The government has laid out plans for more serious punishments to combat the threat of cyber terrorism and cyber crime, during The Queen's speech on Wednesday.
Under new proposals, life sentences would be handed to cyber criminals who carry out attacks that "result in loss of life, serious illness or injury or serious damage to national security, or a significant risk thereof."
The suggested serious crime bill would result in a revamp the Computer Misuse Act of 1990 and would also seek harsher punishments to these engaging in industrial espionage.
Cyber attacks carrying "a significant risk of severe economic or environmental damage or social disruption" would carry sentences of up to 14 years. The current legislation carries a maximum sentence of 10 years.
The proposals, which were written for the Queen by ministers have already come under criticism in some quarters, with claims laws are already in place to deal with cyber terrorists.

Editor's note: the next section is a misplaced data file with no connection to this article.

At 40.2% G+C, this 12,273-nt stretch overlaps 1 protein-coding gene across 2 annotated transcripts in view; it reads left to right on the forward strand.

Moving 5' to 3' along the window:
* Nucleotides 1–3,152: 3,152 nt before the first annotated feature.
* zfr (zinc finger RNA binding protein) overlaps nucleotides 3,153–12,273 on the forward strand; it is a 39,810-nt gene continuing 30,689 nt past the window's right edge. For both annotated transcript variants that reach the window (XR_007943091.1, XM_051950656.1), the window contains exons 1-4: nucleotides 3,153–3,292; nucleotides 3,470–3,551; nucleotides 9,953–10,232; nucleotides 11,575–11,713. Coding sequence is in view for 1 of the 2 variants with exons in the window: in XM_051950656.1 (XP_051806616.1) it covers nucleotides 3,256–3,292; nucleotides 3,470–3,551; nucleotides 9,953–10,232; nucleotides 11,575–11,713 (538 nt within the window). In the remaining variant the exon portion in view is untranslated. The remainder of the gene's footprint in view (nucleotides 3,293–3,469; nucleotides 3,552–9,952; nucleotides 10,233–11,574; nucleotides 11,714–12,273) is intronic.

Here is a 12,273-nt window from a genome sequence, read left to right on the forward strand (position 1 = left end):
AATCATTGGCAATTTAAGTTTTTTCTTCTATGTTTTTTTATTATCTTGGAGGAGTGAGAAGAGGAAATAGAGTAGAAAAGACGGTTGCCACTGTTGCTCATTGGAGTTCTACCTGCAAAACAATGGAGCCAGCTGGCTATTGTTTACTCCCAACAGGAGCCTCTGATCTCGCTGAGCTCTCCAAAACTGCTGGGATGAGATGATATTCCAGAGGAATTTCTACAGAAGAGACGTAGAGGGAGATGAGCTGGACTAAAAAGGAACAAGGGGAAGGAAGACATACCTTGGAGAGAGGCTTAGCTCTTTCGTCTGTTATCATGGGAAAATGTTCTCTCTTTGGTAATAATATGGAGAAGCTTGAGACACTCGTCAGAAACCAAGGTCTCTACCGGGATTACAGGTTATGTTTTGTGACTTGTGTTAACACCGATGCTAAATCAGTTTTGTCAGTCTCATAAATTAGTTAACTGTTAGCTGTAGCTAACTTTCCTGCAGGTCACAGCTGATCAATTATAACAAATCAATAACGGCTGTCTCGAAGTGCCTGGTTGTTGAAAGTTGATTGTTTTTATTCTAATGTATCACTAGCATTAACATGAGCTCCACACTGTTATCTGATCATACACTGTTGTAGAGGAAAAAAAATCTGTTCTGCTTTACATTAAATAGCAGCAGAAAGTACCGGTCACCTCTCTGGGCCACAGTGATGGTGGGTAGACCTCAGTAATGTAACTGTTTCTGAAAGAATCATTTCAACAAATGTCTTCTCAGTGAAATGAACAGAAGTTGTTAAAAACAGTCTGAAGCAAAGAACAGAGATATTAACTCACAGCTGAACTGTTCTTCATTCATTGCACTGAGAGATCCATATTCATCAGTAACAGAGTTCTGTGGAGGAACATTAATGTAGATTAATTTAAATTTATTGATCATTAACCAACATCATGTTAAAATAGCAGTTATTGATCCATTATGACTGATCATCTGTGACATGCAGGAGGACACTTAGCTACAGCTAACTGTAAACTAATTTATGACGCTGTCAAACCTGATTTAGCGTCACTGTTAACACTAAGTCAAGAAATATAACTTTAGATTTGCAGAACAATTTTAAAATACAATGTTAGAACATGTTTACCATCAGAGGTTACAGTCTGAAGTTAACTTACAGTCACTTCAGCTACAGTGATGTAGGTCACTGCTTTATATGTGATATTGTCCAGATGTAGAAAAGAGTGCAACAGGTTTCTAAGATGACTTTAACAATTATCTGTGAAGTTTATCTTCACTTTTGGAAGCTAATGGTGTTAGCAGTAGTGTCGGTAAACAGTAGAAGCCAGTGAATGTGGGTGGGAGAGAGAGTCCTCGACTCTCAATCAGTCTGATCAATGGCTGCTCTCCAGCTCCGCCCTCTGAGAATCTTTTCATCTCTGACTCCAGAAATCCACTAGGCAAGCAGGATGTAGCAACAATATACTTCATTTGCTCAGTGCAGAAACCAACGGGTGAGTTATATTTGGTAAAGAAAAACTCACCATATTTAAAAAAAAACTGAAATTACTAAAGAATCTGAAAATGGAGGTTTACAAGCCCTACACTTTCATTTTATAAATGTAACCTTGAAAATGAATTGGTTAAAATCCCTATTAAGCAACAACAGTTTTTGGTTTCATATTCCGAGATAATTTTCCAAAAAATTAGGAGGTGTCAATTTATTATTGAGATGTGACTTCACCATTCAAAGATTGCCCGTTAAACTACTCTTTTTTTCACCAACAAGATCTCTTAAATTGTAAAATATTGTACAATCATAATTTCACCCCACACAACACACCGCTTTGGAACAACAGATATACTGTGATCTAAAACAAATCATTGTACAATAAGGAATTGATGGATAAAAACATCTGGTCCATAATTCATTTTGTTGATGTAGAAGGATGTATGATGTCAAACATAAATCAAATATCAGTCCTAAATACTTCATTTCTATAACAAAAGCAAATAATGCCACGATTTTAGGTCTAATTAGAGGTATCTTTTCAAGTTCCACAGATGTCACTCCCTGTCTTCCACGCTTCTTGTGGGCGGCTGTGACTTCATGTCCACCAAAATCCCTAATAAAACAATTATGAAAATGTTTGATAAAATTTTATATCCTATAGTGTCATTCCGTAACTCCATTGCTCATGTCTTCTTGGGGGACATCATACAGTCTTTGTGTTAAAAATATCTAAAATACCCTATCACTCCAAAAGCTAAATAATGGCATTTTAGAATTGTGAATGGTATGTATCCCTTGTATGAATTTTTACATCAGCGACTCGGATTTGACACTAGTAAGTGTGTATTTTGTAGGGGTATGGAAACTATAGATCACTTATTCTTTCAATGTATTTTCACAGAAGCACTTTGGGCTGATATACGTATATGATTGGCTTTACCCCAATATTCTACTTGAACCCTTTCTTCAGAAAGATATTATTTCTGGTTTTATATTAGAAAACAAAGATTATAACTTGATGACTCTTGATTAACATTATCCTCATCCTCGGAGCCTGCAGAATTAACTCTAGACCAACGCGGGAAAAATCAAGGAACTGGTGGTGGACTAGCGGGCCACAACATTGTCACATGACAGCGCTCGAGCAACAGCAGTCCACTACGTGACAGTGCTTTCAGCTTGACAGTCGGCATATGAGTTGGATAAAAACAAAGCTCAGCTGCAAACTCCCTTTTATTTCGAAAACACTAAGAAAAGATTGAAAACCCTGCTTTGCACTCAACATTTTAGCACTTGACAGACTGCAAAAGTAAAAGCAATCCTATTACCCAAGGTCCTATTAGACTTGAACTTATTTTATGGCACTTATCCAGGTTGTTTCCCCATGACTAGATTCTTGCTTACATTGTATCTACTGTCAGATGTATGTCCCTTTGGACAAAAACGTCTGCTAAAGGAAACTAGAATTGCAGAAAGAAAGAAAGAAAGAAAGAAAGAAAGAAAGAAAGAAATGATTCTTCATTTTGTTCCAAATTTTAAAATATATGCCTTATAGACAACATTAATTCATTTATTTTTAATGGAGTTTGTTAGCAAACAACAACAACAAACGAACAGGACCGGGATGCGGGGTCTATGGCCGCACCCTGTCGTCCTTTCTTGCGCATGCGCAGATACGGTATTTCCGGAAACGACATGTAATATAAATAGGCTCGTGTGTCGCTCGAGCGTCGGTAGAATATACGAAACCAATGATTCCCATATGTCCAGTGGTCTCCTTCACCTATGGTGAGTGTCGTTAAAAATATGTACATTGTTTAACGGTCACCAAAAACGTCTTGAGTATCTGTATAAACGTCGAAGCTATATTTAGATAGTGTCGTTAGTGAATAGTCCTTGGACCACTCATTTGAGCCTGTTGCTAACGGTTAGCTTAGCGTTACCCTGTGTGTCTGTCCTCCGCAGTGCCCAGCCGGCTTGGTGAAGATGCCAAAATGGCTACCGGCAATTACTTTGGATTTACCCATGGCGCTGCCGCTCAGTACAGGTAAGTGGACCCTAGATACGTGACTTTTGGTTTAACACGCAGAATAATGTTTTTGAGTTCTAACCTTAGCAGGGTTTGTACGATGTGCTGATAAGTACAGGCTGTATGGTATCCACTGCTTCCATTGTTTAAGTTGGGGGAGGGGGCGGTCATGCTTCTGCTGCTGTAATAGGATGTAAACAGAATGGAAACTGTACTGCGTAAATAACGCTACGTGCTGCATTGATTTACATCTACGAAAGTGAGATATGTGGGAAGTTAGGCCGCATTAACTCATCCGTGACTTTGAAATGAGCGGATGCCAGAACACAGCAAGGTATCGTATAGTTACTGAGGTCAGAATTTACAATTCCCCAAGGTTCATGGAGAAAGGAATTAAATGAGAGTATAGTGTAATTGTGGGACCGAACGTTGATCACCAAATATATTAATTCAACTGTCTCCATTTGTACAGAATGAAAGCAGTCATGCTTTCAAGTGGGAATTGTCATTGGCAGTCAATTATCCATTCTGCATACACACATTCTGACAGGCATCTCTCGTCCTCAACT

Jim Killock, executive director of the Open Rights Group, told The Guardian said: "If a supposed cyberterrorist endangers life or property, there are existing laws that can be used to prosecute them."
The speech comes as the government ramps its efforts to protect against cyber crime. Last year it set up the National Cyber Crime Unit, which pools the recourses of the Police's eCrime Unit and the Serious Organised Crime Agency's cyber team.
Last autumn the Joint Cyber Reserve initiative was also launched "in response to the growing cyber threat."
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